fig.add_subplot(224, axisbg="#DBDBDB")
plt.scatter(res.predict(),x.Age , alpha=a)
plt.grid(True, linewidth=0.15)
plt.title("The Change of Survival Probability by Age")
plt.xlabel("Predicted chance of survival")
plt.ylabel("Age")
Out[24]:
<matplotlib.text.Text at 0x10dc26350>

Now lets use our model to predict the test set values and then save the results so they can be outputed to Kaggle

Read the test data

In [25]:
test_data = pd.read_csv("data/test.csv")

Examine our dataframe

In [26]:
test_data
Out[26]:
PassengerId Pclass Name Sex Age SibSp Parch Ticket Fare Cabin Embarked
0 892 3 Kelly, Mr. James male 34.5 0 0 330911 7.8292 NaN Q
1 893 3 Wilkes, Mrs. James (Ellen Needs) female 47.0 1 0 363272 7.0000 NaN S
2 894 2 Myles, Mr. Thomas Francis male 62.0 0 0 240276 9.6875 NaN Q
3 895 3 Wirz, Mr. Albert male 27.0 0 0 315154 8.6625 NaN S
4 896 3 Hirvonen, Mrs. Alexander (Helga E Lindqvist) female 22.0 1 1 3101298 12.2875 NaN S
5 897 3 Svensson, Mr. Johan Cervin male 14.0 0 0 7538 9.2250 NaN S
6 898 3 Connolly, Miss. Kate female 30.0 0 0 330972 7.6292 NaN Q
7 899 2 Caldwell, Mr. Albert Francis male 26.0 1 1 248738 29.0000 NaN S
8 900 3 Abrahim, Mrs. Joseph (Sophie Halaut Easu) female 18.0 0 0 2657 7.2292 NaN C
9 901 3 Davies, Mr. John Samuel male 21.0 2 0 A/4 48871 24.1500 NaN S
10 902 3 Ilieff, Mr. Ylio male NaN 0 0 349220 7.8958 NaN S
11 903 1 Jones, Mr. Charles Cresson male 46.0 0 0 694 26.0000 NaN S
12 904 1 Snyder, Mrs. John Pillsbury (Nelle Stevenson) female 23.0 1 0 21228 82.2667 B45 S
13 905 2 Howard, Mr. Benjamin male 63.0 1 0 24065 26.0000 NaN S
14 906 1 Chaffee, Mrs. Herbert Fuller (Carrie Constance... female 47.0 1 0 W.E.P. 5734 61.1750 E31 S
15 907 2 del Carlo, Mrs. Sebastiano (Argenia Genovesi) female 24.0 1 0 SC/PARIS 2167 27.7208 NaN C
16 908 2 Keane, Mr. Daniel male 35.0 0 0 233734 12.3500 NaN Q
17 909 3 Assaf, Mr. Gerios male 21.0 0 0 2692 7.2250 NaN C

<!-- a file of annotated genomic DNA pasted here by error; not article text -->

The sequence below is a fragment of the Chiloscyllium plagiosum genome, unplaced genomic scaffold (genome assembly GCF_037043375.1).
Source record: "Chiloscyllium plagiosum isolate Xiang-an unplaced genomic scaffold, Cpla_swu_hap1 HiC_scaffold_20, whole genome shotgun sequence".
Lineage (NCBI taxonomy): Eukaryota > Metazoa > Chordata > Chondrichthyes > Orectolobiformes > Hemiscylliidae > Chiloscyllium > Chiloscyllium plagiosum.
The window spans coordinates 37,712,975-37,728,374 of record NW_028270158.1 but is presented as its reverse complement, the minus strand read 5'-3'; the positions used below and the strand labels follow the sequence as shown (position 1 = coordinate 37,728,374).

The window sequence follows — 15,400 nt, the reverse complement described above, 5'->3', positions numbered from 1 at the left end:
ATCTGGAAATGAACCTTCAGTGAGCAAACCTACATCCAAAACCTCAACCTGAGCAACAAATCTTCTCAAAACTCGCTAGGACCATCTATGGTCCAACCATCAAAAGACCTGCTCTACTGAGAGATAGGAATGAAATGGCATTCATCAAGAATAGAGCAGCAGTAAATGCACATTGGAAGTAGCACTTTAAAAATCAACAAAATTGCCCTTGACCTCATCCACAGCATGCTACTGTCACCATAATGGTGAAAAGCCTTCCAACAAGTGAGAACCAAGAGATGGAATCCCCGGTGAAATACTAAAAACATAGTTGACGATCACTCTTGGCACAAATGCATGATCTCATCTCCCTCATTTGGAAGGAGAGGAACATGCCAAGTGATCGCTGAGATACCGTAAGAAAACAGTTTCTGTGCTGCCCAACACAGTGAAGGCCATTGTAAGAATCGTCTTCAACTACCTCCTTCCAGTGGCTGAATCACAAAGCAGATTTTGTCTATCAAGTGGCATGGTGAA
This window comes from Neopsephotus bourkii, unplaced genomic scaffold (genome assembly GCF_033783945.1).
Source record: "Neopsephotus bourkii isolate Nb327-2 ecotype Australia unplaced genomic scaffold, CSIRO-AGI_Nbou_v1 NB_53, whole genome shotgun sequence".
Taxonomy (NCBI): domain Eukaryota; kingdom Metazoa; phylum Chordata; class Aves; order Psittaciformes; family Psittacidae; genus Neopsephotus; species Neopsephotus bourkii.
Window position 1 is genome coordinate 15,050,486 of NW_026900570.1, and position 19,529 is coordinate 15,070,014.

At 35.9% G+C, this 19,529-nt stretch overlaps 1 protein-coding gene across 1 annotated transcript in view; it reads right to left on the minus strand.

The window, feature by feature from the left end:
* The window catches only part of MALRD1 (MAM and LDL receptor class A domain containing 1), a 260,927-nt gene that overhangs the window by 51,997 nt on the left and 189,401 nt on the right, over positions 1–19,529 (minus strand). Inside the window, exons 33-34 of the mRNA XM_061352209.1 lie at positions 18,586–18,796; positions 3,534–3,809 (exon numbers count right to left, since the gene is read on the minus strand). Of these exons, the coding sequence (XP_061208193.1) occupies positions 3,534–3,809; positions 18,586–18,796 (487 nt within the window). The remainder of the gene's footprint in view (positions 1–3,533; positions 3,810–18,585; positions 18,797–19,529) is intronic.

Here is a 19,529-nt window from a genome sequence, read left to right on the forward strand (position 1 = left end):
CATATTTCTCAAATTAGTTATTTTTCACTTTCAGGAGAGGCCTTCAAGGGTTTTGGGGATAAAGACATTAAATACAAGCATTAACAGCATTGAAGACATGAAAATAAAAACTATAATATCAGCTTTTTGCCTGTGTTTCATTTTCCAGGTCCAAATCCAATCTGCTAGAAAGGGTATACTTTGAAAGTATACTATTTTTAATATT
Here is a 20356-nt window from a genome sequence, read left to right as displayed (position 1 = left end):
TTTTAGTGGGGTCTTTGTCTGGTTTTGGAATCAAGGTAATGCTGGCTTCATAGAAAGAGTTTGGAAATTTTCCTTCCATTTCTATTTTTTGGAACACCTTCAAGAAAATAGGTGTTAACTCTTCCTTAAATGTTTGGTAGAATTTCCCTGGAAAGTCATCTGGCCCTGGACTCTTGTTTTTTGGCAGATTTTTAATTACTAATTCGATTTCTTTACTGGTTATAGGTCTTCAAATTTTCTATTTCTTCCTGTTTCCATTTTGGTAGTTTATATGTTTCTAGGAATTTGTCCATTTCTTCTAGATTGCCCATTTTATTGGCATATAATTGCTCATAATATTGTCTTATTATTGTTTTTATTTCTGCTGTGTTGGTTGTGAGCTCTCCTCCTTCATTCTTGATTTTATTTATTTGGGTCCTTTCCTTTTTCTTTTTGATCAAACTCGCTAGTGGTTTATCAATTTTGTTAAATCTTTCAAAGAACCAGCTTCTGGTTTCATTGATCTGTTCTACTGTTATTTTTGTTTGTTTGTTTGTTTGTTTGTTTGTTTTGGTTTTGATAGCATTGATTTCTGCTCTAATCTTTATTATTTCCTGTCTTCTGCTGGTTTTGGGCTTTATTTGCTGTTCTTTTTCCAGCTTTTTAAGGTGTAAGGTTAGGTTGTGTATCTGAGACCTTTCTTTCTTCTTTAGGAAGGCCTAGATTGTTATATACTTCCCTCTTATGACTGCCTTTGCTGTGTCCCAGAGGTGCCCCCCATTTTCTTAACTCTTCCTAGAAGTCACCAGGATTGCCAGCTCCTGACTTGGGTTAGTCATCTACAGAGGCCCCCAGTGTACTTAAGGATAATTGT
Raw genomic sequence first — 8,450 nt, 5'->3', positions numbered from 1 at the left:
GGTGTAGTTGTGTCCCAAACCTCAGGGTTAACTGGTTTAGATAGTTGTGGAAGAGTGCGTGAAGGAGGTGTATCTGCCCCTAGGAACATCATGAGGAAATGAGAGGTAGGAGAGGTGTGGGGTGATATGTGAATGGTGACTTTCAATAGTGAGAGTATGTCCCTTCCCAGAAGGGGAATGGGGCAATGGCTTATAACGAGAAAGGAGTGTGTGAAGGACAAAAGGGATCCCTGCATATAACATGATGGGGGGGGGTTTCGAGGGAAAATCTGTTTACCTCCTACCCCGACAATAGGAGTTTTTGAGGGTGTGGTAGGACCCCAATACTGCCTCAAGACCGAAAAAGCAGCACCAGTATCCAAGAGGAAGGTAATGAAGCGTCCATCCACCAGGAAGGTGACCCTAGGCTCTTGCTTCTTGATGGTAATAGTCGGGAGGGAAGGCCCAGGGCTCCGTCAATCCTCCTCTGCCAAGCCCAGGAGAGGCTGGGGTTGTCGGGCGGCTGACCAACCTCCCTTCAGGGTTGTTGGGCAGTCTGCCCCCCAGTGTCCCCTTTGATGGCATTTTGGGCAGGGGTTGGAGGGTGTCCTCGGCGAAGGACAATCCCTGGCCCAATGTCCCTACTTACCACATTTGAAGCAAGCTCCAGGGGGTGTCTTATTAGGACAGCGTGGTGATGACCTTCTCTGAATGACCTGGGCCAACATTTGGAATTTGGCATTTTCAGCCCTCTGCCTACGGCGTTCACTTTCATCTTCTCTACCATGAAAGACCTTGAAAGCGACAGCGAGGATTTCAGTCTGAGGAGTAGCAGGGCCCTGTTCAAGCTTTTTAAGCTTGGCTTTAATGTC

18 910 3 Ilmakangas, Miss. Ida Livija female 27.0 1 0 STON/O2. 3101270 7.9250 NaN S
19 911 3 Assaf Khalil, Mrs. Mariana (Miriam")" female 45.0 0 0 2696 7.2250 NaN C
20 912 1 Rothschild, Mr. Martin male 55.0 1 0 PC 17603 59.4000 NaN C
21 913 3 Olsen, Master. Artur Karl male 9.0 0 1 C 17368 3.1708 NaN S
22 914 1 Flegenheim, Mrs. Alfred (Antoinette) female NaN 0 0 PC 17598 31.6833 NaN S
23 915 1 Williams, Mr. Richard Norris II male 21.0 0 1 PC 17597 61.3792 NaN C
24 916 1 Ryerson, Mrs. Arthur Larned (Emily Maria Borie) female 48.0 1 3 PC 17608 262.3750 B57 B59 B63 B66 C
25 917 3 Robins, Mr. Alexander A male 50.0 1 0 A/5. 3337 14.5000 NaN S
26 918 1 Ostby, Miss. Helene Ragnhild female 22.0 0 1 113509 61.9792 B36 C
27 919 3 Daher, Mr. Shedid male 22.5 0 0 2698 7.2250 NaN C
28 920 1 Brady, Mr. John Bertram male 41.0 0 0 113054 30.5000 A21 S
29 921 3 Samaan, Mr. Elias male NaN 2 0 2662 21.6792 NaN C
... ... ... ... ... ... ... ... ... ... ... ...
388 1280 3 Canavan, Mr. Patrick male 21.0 0 0 364858 7.7500 NaN Q
389 1281 3 Palsson, Master. Paul Folke male 6.0 3 1 349909 21.0750 NaN S
390 1282 1 Payne, Mr. Vivian Ponsonby male 23.0 0 0 12749 93.5000 B24 S
391 1283 1 Lines, Mrs. Ernest H (Elizabeth Lindsey James) female 51.0 0 1 PC 17592 39.4000 D28 S
392 1284 3 Abbott, Master. Eugene Joseph male 13.0 0 2 C.A. 2673 20.2500 NaN S
393 1285 2 Gilbert, Mr. William male 47.0 0 0 C.A. 30769 10.5000 NaN S
394 1286 3 Kink-Heilmann, Mr. Anton male 29.0 3 1 315153 22.0250 NaN S
395 1287 1 Smith, Mrs. Lucien Philip (Mary Eloise Hughes) female 18.0 1 0 13695 60.0000 C31 S
396 1288 3 Colbert, Mr. Patrick male 24.0 0 0 371109 7.2500 NaN Q
397 1289 1 Frolicher-Stehli, Mrs. Maxmillian (Margaretha ... female 48.0 1 1 13567 79.2000 B41 C
398 1290 3 Larsson-Rondberg, Mr. Edvard A male 22.0 0 0 347065 7.7750 NaN S
399 1291 3 Conlon, Mr. Thomas Henry male 31.0 0 0 21332 7.7333 NaN Q
400 1292 1 Bonnell, Miss. Caroline female 30.0 0 0 36928 164.8667 C7 S
401 1293 2 Gale, Mr. Harry male 38.0 1 0 28664 21.0000 NaN S
402 1294 1 Gibson, Miss. Dorothy Winifred female 22.0 0 1 112378 59.4000 NaN C
403 1295 1 Carrau, Mr. Jose Pedro male 17.0 0 0 113059 47.1000 NaN S
404 1296 1 Frauenthal, Mr. Isaac Gerald male 43.0 1 0 17765 27.7208 D40 C
405 1297 2 Nourney, Mr. Alfred (Baron von Drachstedt")" male 20.0 0 0 SC/PARIS 2166 13.8625 D38 C